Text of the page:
Simpson Kalisher: New York Street Photography

Simpson Kalisher, an American photographer born in the Bronx in 1926, passed away on June 13 in Delray Beach, Florida, at the age of 96. Renowned for his street photography capturing the essence of urban American life in the 1950s and ’60s, Kalisher’s work stood out for its social empathy and imagination.
A member of the generation of dynamic New York street photographers from the 1920s, Kalisher, alongside figures like Robert Frank, Diane Arbus, and Garry Winogrand, contributed to the visual narrative of the time. Lucy Sante, in the foreword to Kalisher’s book “The Alienated Photographer” (2011), hailed him as a guiding figure through a rapidly changing era, capturing both the strict yet richer past and glimpses of the anarchic future.
Kalisher’s street-focused photography, described as “atmospheric urban noir,” showcased scenes from everyday life—a pugnacious child outside a church, a driver sticking his tongue out, or a fed-up man pushing his stalled car.
His work found a place in significant exhibitions, including the Museum of Modern Art’s “Family of Man” (1955) and “Mirrors and Windows: American Photography Since 1960” (1978). Noteworthy among his books by him is “Railroad Men: A Book of Photographs and Collected Stories” (1961), which provided gritty portraits of the unsung workers maintaining train tracks during the decline of train travel.
Kalisher, who also ventured into commercial projects, published “Propaganda and Other Photographs” (1976), exploring the neutral aspects of the term and his attempt to illustrate propaganda in everyday life.
Described as a “brutal parodist of pictorial stereotypes” by art historian Ian Jeffrey, Kalisher managed to establish a distinct voice in the photography scene. Sarah Meister, executive director of Aperture, noted his remarkable ability to maintain an individual voice amid commercial projects that were often perceived as limiting a photographer’s creative independence.
Born to Polish immigrants, Kalisher served in the Army after being drafted in 1944 and later completed his education at Queens College. His early photographs of him were published in The New York Times in 1947, and he initially pursued commercial photography, contributing to corporate annual reports and magazines.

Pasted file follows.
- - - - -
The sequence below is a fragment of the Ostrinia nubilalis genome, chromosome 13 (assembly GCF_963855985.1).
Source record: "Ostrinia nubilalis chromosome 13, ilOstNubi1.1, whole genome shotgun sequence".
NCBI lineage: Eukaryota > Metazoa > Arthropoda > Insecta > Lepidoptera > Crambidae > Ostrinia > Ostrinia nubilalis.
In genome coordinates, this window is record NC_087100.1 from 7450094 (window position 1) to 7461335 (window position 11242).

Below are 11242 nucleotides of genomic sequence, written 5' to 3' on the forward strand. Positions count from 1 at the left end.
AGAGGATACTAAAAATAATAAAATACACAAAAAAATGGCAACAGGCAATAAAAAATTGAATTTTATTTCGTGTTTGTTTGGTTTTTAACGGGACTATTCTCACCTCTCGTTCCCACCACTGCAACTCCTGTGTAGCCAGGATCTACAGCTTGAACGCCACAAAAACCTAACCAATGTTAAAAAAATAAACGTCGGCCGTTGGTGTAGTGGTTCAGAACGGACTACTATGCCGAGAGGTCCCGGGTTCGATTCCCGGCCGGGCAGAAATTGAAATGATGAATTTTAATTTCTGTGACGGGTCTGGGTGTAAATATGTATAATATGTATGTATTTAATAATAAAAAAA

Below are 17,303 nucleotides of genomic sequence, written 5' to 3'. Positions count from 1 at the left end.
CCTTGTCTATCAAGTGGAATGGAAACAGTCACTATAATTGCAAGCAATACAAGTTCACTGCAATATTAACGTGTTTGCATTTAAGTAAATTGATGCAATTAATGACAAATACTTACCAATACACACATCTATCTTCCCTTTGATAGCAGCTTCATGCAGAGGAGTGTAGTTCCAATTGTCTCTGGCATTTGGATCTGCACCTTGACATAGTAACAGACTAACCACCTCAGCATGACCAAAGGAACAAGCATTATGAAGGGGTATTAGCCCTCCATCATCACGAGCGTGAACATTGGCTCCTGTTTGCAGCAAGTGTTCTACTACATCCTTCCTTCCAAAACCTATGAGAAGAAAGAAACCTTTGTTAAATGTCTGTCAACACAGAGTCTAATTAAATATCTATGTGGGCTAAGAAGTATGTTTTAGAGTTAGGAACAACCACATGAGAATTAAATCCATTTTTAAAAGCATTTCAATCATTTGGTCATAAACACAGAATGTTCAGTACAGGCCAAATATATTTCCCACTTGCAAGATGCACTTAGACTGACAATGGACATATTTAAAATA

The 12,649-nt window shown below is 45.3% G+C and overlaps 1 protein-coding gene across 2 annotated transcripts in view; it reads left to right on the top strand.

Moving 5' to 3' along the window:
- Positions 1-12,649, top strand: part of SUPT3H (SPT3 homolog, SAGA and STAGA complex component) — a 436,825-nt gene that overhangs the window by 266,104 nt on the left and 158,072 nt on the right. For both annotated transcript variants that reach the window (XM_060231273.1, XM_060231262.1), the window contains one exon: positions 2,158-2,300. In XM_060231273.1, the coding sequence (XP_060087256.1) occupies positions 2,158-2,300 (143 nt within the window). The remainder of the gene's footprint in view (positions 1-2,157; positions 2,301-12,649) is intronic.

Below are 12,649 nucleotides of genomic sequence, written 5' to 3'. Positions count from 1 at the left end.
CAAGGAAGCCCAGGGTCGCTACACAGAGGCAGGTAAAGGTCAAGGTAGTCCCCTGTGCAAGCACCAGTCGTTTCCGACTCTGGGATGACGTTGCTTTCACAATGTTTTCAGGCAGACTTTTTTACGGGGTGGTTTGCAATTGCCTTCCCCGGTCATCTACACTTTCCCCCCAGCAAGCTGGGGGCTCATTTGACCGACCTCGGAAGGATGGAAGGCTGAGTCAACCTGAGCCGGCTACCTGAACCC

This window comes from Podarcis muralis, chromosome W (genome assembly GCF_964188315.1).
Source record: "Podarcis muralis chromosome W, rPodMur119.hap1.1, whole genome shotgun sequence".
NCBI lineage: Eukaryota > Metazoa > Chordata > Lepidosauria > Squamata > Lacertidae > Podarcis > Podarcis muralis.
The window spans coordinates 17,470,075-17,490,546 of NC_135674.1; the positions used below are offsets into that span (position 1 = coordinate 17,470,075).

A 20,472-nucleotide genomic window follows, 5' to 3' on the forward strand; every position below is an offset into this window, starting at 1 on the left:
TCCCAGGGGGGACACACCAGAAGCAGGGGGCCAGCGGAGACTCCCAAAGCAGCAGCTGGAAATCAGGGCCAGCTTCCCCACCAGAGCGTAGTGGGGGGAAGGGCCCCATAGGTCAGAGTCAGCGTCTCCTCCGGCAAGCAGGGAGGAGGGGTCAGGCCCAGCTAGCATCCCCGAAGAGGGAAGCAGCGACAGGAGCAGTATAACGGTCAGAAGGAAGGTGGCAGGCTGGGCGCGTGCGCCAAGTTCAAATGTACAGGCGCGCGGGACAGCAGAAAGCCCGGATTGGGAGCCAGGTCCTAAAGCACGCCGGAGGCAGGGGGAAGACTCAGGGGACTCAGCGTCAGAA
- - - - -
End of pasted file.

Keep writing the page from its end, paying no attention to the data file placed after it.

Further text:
Survived by his daughter and two sons, Kalisher’s legacy extends beyond his prolific career. In his reflections on photography, he pondered the line between capturing images and creating art in a world saturated with photographs, emphasizing the challenges and nuances of the medium.

A portrait of Simpson Kalisher

About the Author

Simpson Kalisher, an American photojournalist and street photographer born in 1926, gained national recognition with his 1961 book, “Railroad Men: A Book of Photographs and Collected Stories.” Originally conceived from an unpublished magazine assignment, the book showcased candid moments of men working on trains and in railway yards, accompanied by oral histories. Kalisher aimed to capture the intensity of conflicts, heroes, villains, legends, and songs, while also highlighting lighter moments of human interaction.
Despite his focus on commercial commissions, Kalisher contributed to significant exhibitions like “The Family of Man” (1955) and “Mirrors and Windows: American Photography Since 1960” (1978) at the Museum of Modern Art, New York. He went on to publish two more photographic books, “Propaganda and Other Photographs” (1976) and “The Alienated Photographer” (2011).
In a 1962 review of “Railroad Men,” Hugh Edwards associated Kalisher’s work with a tradition of realism dating back to the daguerreotype, following the lineage of Lewis Hine, Walker Evans, and W. Eugene Smith. Edwards emphasized the book’s overarching themes of human dignity and character. He held a solo exhibition of Kalisher’s work and acquired a portfolio of photographs from the series, praising them as “impossible to forget and always good to remember.”


Simpson Kalisher: New York Street Photography
December 7, 2023 – February 2, 2024
Keith de Lellis Gallery – New York


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